Bonafide Launches “Drinkable Veggies,” RTD Made with Bone Broth

Call it a cooler convergence of the trendiest kind.

Bone broth, cold soup, and HPP juices collided in the grab-and-go space today with the release of Bonafide Provisions’ “drinkable veggies” line, the first product to use bone broth as an ingredient in a cold, ready-to-drink beverage format.

2016 was a banner year for the frozen bone broth line. The company grew from roughly 400 stores to 1800, developed several new broth varieties, and picked up an investment from Boulder Investment Group Reprise (BIGR), an investment firm founded by the former managers of Boulder Brands’ venture capital group.

But co-founders Sharon Brown and Alexandra Rains weren’t content to slow down. The two launch today a line of “drinkable veggies” that combines chilled bone broth with pureed vegetables.


To support the launch, and other 2017 initiatives, BIGR also has invested a second round in the company. Details of the round were not disclosed, although a Form D investment record with the SEC indicates that the company completed a $2.5 million round in November 2016.

The five SKUs of drinkable veggies, which range from tomato beet to spring pea, will retail for $5.99 and be sold in the Southern Pacific region of Whole Foods. Each 12 oz bottle has at least 6 oz of bone broth and the entire line is high pressure processed (HPP) to allow for a longer shelf life. The vegetables are roasted and chilled, and added to the bottle along with chilled bone broth.

Brown admitted that when she initially approached her board with the idea, which includes executives from BIGR, Presence Marketing and formerly of Suja, they were reticent to add another item to the young company’s portfolio at this time.

“I think the hesitation came from they felt that since we were creating this whole new category of frozen bone broth, we needed to concentrate our efforts there,” Brown said. “We agreed with them, but we said ‘but we can do this as well.’”

Ultimately, Brown said, the taste won the board over. Board member and investor Duane Primozich of BIGR told NOSH that some of the risk is mitigated by launching the new line in a relatively small test market.

Duane Primozich, Boulder Brands Investment Group

Duane Primozich, Boulder Brands Investment Group

It won’t be easy for Bonafide to enter a new category, supply chain, and production method but Brown and Rains knew there was demand for the product. Both co-founders were former nutritionists by trade and saw their patients struggle with finding healthy beverage options. They also wanted to help consumers find more ways to fit bone broth into their daily lives.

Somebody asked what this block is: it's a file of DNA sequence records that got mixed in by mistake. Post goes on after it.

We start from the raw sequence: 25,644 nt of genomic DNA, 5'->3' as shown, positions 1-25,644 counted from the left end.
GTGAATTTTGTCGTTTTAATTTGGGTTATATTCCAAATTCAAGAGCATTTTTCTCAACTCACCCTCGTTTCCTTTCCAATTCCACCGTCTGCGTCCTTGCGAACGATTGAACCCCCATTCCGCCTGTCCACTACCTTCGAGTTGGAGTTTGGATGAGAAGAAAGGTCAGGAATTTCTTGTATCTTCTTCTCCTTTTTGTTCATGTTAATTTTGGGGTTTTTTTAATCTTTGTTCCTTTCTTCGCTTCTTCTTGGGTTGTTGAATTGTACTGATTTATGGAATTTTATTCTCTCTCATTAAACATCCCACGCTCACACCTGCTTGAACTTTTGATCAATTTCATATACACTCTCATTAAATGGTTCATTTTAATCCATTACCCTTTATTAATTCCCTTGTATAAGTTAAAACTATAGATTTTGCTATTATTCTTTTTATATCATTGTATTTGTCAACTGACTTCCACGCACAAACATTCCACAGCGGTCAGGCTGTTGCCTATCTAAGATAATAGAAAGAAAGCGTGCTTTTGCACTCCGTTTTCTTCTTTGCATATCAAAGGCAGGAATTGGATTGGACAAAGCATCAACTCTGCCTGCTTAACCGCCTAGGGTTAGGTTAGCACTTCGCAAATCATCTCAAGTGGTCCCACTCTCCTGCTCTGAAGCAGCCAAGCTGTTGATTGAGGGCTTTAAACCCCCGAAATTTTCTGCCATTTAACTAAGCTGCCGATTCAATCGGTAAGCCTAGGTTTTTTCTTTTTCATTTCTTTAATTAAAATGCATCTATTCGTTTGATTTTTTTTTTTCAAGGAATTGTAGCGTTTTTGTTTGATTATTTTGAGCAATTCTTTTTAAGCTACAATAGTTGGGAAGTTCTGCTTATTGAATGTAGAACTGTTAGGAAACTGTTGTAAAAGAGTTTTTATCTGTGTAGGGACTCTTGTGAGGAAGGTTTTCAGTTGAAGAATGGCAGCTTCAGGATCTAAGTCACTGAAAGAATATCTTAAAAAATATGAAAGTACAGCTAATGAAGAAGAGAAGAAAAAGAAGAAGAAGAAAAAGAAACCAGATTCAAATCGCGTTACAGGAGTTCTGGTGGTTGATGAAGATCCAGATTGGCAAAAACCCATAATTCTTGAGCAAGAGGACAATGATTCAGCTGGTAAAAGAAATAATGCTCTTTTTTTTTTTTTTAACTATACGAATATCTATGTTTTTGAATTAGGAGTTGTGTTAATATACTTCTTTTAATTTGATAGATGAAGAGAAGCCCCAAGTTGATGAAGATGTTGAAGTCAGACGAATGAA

“The company was never formed to make a buck, Brown said. “It was to provide a product to our clients.”

Although it may look like a cold soup and taste like a soup, Brown maintains it’s a “drinkable veggie” and not a soup. Primozich refers to it — while admitting the he didn’t coin the term — as “the evolution of elevated liquid nutrition.”

The use of the nomenclature “drinkable veggies” comes from patient feedback and consumer insights. Soup, Brown believes, evokes the image of many ingredients cooked together and doesn’t exactly describe the flavor profile of the drinkable veggies line.

Additionally, while cold soup may be a hot trend, Brown said she’d rather be thought of as an improvement on tried-and-true categories like V8.

“A hundred percent I think it’s more appealing to drink drinkable veggies then it is to drink cold soup,” Brown told NOSH. “I can tell you from… my clinical standpoint, if I tell my clients to drink cold soup I get that squinted nose look like ‘um no.’”

The brand also is not pushing the fact that they are championing the first ready-to-drink cold bone broth, but rather a drinkable product that has bone broth in it.

If they deem the test a success, Brown believes the line can spread across the country to other natural retailers within six months. Bonafide may also shift the trade dress, flavors and messaging as it gathers more feedback.

The line will be merchandised out of drink coolers, alongside other vegetable beverages, meal replacements and drinkable soups. Primozich told NOSH that success will be measured based on similar beverage turns.

“It will be merchandised in the beverage case, so that will be the context in which success is defined, Primozich said. “So if we can start off at half a dozen units per store per SKU per week and work our way up to a dozen within six to 12 months, I think everyone will be really happy with that.”